The Value of Using a Prenatal Education Planning Model: Application to an Aboriginal Community
Abstract:A conceptual model for planning adolescent prenatal programs was developed that anticipated future trends, was easily modifiable, and fostered community self-direction (Loos & Morton, 1996). However, the model's reliability with diverse groups in atypical settings required testing. Validation of its reliability focused on adolescent Aboriginal women living in an isolated northern community. Use of the model helped identify modifications in program design, implementation, and evaluation to meet the ethno-cultural, socioeconomic, and age-related needs differences of this population, suggesting that this model is an effective tool for program development.
Document Type: Standard Article
Affiliations: 1: CYNTHIA LOOS is a Professor 2: A. MICHEL MORTON is an Associate Professor in the School of Nursing, Lakehead University, Thunder Bay, Ontario, Canada. 3: MARGARET MEEKIS is a Registered Nurse enrolled in the Medical Services Branch program at the Sioux Lookout Zone Hospital, Sioux Lookout, Ontario, Canada.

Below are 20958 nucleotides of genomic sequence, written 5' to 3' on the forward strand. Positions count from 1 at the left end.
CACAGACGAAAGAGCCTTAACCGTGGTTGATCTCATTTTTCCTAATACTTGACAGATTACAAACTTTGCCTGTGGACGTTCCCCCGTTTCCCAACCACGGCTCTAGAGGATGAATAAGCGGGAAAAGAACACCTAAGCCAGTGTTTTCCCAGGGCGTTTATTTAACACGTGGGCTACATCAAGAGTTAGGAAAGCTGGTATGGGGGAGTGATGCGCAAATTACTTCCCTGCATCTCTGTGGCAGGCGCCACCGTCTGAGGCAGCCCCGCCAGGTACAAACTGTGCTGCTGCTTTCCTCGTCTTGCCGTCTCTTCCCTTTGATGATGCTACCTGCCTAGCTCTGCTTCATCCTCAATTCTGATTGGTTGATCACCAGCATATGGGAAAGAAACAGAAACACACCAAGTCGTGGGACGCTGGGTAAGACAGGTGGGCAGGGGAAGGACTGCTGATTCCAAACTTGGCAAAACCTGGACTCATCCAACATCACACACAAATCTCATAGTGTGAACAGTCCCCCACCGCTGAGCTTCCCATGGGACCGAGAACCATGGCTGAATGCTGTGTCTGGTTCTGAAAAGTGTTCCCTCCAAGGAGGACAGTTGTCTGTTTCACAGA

Publication date: 1999-01-01
- The Journal of Perinatal Education is the official journal of Lamaze International, whose mission is to promote, support, and protect natural, safe, and healthy birth through education and advocacy. The journal publishes peer-reviewed articles and evidence-based, practical resources that childbirth educators and other health care professionals can use to enhance the quality and effectiveness of their care or teaching to prepare expectant parents for birth.
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